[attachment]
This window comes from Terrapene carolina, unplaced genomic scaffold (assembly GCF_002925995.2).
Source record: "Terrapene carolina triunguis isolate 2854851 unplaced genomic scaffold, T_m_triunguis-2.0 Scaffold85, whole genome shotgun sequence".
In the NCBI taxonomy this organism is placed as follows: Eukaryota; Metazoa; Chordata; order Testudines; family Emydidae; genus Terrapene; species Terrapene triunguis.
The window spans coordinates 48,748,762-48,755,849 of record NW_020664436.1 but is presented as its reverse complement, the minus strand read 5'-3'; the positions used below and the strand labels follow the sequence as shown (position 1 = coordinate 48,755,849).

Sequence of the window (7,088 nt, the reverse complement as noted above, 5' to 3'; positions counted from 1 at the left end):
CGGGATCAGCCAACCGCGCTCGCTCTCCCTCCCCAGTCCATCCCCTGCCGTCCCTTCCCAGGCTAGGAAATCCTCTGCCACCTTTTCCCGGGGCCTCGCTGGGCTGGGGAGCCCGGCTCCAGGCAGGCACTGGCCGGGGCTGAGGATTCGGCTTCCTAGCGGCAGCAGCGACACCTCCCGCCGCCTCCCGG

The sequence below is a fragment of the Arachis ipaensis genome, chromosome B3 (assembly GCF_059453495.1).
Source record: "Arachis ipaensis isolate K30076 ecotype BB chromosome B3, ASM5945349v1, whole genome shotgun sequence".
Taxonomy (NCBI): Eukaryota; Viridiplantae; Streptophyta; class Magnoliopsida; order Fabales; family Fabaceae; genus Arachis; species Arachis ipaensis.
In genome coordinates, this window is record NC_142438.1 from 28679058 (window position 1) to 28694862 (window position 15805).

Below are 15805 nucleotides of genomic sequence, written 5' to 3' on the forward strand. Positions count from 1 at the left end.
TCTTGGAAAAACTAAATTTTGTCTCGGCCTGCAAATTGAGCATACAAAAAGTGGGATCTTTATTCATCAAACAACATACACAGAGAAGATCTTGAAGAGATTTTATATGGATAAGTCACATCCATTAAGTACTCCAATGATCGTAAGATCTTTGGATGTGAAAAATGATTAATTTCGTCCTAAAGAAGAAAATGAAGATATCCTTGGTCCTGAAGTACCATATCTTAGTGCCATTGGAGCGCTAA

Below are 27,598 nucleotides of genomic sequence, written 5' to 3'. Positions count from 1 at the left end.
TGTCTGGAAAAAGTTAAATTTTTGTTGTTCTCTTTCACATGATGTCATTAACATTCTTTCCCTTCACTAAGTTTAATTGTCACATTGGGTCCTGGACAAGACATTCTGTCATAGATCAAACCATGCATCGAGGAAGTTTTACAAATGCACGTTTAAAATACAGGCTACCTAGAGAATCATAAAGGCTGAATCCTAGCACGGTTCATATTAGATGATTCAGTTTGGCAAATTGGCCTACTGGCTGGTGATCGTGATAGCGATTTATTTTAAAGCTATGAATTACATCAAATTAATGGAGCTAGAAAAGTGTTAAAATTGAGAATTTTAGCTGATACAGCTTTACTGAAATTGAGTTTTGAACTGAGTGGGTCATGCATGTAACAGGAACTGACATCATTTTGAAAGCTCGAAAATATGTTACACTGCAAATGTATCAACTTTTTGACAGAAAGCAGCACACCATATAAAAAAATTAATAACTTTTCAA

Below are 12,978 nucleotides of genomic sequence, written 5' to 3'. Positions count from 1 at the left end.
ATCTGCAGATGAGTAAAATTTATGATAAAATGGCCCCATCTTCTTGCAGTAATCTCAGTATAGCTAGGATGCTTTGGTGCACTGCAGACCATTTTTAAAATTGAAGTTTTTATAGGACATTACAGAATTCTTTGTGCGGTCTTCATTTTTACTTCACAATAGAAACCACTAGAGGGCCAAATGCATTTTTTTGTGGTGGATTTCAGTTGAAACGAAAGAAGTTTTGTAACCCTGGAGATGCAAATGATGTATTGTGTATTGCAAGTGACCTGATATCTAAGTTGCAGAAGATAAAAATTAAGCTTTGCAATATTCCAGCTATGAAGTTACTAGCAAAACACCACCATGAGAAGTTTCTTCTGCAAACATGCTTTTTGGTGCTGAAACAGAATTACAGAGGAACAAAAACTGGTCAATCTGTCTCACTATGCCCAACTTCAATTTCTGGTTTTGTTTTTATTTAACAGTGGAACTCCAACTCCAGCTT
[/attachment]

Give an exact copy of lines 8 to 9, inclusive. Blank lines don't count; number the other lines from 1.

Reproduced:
Source record: "Arachis ipaensis isolate K30076 ecotype BB chromosome B3, ASM5945349v1, whole genome shotgun sequence".
Taxonomy (NCBI): Eukaryota; Viridiplantae; Streptophyta; class Magnoliopsida; order Fabales; family Fabaceae; genus Arachis; species Arachis ipaensis.